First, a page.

Love Food Hate Waste
Fraser Coast Regional Council has joined the international Love Food Hate Waste movement, which was launched in the United Kingdom in 2007 to raise awareness of the need to reduce food waste.
To help launch the program, residents participated in a three-week challenge to help understand food waste habits while providing helpful tips and tricks for planning meals, shopping, food storage, recipes to use up leftovers and more.
If you would like to join the Love Food Hate Waste movement and stay informed of upcoming challenges and opportunities to participate, please email firstname.lastname@example.org
Love Food Hate Waste Challenge
Thank you to everyone who participated in the March 2023 challenge. Click on the link below for an overview of the challenge.
Planning Meals and Shopping
Planning your meals and preparing a shopping list can help you save time and money and help to prevent food waste.
Check out our handy food tips to help your prepare meals, snacks and leftovers to help reduce your food waste.
Knowing how to store food correctly can save money, time and food.
The majority of food waste in Australia comes from our homes.
Australian households waste 2.5 million tonnes of food each year, or more than four kilograms per household per week.
Organic material makes up about half of what Queenslanders throw away in their wheelie bin each week.
Approximately 1.8 million tonnes of food waste were generated in Queensland in 2016–17, with a third of it coming from households. That’s millions of dollars’ worth of food being wasted.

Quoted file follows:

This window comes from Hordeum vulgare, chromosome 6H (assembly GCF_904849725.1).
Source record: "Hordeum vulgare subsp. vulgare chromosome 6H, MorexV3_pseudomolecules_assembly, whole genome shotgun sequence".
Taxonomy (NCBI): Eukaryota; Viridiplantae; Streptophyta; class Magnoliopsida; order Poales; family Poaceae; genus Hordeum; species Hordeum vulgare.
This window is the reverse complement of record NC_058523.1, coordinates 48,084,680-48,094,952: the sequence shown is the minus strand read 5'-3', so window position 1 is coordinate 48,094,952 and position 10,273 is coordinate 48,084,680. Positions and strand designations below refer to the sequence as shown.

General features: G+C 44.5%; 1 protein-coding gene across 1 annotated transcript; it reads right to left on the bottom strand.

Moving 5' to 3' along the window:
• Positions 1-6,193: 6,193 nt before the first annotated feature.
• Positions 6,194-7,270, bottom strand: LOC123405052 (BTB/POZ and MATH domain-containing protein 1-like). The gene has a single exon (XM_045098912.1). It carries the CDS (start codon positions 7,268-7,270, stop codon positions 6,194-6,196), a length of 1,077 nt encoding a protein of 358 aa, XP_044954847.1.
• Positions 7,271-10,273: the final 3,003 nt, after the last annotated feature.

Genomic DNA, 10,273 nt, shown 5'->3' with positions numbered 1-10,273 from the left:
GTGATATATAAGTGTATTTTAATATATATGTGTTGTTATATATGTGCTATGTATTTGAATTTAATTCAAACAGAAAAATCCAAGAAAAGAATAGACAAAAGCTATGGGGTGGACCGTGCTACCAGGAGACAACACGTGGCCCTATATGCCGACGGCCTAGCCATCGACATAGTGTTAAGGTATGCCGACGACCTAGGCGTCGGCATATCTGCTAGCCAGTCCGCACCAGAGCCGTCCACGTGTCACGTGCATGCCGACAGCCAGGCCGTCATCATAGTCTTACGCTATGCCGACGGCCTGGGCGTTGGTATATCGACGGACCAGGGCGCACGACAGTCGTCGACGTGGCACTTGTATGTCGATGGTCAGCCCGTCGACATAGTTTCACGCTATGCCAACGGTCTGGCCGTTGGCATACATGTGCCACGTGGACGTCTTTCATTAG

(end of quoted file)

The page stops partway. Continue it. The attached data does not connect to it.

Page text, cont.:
By the end of the decade, Australia has a national target to halve food waste.
The Australian economy loses $36.6 billion per year due to food waste. Households account for around 50 per cent of this.
Food waste is avoidable and can reduce costs for households. Australian households spend between $2,000–$2,500 per year on food that is wasted.
Stop spending money on food only to throw it away. Prepare only what you need, store food appropriately and use your leftovers.
When disposed to landfill, organic matter, including food waste, contributes to climate change.
Although organic waste is often seen as ‘natural’, when it breaks down it releases methane, a greenhouse gas that has a global warming potential between 28 and 36 times that of carbon dioxide.